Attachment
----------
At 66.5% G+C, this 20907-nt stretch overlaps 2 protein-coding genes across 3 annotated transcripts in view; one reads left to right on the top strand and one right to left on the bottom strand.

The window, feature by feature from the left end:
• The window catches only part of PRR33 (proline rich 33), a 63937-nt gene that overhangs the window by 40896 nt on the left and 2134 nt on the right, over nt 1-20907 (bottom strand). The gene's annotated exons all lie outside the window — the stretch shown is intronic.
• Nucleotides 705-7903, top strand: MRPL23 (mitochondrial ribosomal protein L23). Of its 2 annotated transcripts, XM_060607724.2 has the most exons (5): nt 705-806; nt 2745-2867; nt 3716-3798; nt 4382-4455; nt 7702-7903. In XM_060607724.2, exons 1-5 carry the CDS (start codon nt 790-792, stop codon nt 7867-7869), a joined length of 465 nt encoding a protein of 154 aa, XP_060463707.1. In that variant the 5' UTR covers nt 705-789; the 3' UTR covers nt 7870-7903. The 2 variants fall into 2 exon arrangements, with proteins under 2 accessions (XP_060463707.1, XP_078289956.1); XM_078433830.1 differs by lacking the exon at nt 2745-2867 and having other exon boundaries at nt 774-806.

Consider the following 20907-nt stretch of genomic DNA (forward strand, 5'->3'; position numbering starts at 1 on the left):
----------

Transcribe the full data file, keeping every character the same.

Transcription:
At 66.5% G+C, this 20907-nt stretch overlaps 2 protein-coding genes across 3 annotated transcripts in view; one reads left to right on the top strand and one right to left on the bottom strand.

The window, feature by feature from the left end:
• The window catches only part of PRR33 (proline rich 33), a 63937-nt gene that overhangs the window by 40896 nt on the left and 2134 nt on the right, over nt 1-20907 (bottom strand). The gene's annotated exons all lie outside the window — the stretch shown is intronic.
• Nucleotides 705-7903, top strand: MRPL23 (mitochondrial ribosomal protein L23). Of its 2 annotated transcripts, XM_060607724.2 has the most exons (5): nt 705-806; nt 2745-2867; nt 3716-3798; nt 4382-4455; nt 7702-7903. In XM_060607724.2, exons 1-5 carry the CDS (start codon nt 790-792, stop codon nt 7867-7869), a joined length of 465 nt encoding a protein of 154 aa, XP_060463707.1. In that variant the 5' UTR covers nt 705-789; the 3' UTR covers nt 7870-7903. The 2 variants fall into 2 exon arrangements, with proteins under 2 accessions (XP_060463707.1, XP_078289956.1); XM_078433830.1 differs by lacking the exon at nt 2745-2867 and having other exon boundaries at nt 774-806.

Consider the following 20907-nt stretch of genomic DNA (forward strand, 5'->3'; position numbering starts at 1 on the left):